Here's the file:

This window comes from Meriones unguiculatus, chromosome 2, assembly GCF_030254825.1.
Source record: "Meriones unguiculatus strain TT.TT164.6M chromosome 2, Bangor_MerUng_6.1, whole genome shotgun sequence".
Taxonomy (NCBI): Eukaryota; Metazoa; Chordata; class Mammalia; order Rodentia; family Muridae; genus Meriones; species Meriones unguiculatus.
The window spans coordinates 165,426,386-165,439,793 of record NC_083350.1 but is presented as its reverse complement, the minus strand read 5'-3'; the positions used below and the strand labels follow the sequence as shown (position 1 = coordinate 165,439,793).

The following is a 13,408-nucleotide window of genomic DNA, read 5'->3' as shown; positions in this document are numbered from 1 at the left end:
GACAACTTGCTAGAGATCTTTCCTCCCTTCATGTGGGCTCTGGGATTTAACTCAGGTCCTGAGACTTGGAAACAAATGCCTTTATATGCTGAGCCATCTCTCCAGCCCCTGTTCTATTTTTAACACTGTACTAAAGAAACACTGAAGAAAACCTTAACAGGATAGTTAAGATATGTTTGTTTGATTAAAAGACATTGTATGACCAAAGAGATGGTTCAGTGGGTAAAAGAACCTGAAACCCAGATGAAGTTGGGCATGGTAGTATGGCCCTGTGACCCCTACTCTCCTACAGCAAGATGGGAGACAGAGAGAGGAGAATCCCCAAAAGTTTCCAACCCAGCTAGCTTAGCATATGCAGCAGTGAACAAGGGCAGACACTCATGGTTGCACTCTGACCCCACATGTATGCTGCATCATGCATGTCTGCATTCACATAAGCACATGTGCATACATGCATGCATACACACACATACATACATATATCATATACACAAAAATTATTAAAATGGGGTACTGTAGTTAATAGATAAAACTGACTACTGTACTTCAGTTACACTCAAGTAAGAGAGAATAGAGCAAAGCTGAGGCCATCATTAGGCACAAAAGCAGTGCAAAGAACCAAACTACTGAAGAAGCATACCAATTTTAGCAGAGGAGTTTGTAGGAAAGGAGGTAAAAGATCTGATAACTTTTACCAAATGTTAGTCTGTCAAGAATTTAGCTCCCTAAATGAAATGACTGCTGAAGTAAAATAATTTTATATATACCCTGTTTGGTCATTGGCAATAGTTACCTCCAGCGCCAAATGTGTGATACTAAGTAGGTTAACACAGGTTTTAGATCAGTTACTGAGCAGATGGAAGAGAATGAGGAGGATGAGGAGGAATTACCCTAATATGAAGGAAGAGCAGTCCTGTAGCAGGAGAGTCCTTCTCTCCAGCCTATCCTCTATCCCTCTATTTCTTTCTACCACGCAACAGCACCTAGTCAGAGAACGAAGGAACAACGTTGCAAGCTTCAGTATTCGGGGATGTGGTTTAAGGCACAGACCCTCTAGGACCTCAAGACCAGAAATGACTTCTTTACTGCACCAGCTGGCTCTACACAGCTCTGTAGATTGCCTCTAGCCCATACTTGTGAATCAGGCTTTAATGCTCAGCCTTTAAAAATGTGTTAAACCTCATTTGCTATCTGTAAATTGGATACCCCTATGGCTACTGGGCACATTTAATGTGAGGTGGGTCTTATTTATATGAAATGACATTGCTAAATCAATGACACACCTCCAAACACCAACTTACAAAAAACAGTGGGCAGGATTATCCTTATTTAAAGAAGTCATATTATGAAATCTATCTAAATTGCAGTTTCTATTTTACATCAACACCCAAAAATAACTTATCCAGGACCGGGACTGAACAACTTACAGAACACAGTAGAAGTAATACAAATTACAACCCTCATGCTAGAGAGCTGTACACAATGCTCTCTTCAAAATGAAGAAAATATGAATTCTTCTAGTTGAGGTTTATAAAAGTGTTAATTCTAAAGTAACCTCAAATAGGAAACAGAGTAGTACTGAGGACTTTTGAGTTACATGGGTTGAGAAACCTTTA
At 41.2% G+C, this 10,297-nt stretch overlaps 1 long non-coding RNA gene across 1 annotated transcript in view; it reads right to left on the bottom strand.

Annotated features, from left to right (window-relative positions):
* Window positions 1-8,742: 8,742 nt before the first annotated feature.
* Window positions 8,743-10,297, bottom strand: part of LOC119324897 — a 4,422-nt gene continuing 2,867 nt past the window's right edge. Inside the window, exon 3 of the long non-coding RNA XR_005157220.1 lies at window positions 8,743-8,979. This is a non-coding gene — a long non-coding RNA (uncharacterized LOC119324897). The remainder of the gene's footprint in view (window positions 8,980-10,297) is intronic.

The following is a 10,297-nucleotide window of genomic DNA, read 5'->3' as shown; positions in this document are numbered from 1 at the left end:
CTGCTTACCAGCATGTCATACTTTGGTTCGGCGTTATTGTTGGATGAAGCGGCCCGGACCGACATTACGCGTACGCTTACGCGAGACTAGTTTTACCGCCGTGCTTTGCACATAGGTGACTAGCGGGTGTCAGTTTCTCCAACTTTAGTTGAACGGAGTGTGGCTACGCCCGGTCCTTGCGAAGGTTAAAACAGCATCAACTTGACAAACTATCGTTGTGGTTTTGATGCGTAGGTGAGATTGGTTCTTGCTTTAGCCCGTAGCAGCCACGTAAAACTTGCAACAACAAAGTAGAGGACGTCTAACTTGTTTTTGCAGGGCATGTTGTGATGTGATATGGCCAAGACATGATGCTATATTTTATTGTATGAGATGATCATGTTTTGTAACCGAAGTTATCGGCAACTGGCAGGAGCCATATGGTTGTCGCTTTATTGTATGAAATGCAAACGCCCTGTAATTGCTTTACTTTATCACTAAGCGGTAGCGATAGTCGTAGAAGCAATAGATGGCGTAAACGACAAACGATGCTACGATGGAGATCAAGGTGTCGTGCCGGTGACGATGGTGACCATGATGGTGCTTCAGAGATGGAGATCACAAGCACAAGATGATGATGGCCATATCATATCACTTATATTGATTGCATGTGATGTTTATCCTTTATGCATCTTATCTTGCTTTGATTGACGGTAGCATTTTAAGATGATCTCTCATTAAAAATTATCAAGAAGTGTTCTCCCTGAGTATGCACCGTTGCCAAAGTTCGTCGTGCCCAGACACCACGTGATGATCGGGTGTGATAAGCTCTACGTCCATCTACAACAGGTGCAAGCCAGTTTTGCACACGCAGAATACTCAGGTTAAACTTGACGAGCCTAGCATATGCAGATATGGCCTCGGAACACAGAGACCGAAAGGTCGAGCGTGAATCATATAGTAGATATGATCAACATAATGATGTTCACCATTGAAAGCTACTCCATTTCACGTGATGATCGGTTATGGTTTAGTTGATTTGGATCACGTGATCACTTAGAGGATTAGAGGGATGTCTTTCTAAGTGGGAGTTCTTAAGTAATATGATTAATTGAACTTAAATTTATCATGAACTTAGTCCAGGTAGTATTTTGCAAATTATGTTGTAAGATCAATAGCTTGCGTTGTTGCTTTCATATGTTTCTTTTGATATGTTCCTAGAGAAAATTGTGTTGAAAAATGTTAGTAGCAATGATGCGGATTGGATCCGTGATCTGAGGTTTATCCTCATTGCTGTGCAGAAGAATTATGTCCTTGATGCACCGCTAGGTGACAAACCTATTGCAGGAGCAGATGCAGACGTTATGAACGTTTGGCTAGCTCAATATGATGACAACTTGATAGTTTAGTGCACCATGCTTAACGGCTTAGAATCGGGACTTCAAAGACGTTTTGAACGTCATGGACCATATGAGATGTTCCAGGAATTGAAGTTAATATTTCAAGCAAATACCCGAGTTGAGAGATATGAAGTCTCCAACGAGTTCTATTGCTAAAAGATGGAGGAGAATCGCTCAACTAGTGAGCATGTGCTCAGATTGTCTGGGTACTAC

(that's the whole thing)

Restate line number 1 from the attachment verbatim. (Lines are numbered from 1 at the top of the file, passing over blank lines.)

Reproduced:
This window comes from Meriones unguiculatus, chromosome 2, assembly GCF_030254825.1.